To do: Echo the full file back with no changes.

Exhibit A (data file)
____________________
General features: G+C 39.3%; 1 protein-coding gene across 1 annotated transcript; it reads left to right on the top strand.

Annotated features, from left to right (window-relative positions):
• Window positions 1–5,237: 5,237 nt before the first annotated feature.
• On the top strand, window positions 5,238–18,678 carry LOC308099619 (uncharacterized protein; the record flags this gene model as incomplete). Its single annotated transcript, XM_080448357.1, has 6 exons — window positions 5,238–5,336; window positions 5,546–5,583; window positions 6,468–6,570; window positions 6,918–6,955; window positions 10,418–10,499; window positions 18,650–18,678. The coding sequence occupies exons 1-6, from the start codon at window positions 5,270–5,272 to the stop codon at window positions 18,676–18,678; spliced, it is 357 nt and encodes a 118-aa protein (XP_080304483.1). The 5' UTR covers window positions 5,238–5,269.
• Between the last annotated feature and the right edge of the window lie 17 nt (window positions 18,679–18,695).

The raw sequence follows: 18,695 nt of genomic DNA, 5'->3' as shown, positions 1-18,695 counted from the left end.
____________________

General features: G+C 39.3%; 1 protein-coding gene across 1 annotated transcript; it reads left to right on the top strand.

Annotated features, from left to right (window-relative positions):
• Window positions 1–5,237: 5,237 nt before the first annotated feature.
• On the top strand, window positions 5,238–18,678 carry LOC308099619 (uncharacterized protein; the record flags this gene model as incomplete). Its single annotated transcript, XM_080448357.1, has 6 exons — window positions 5,238–5,336; window positions 5,546–5,583; window positions 6,468–6,570; window positions 6,918–6,955; window positions 10,418–10,499; window positions 18,650–18,678. The coding sequence occupies exons 1-6, from the start codon at window positions 5,270–5,272 to the stop codon at window positions 18,676–18,678; spliced, it is 357 nt and encodes a 118-aa protein (XP_080304483.1). The 5' UTR covers window positions 5,238–5,269.
• Between the last annotated feature and the right edge of the window lie 17 nt (window positions 18,679–18,695).

The raw sequence follows: 18,695 nt of genomic DNA, 5'->3' as shown, positions 1-18,695 counted from the left end.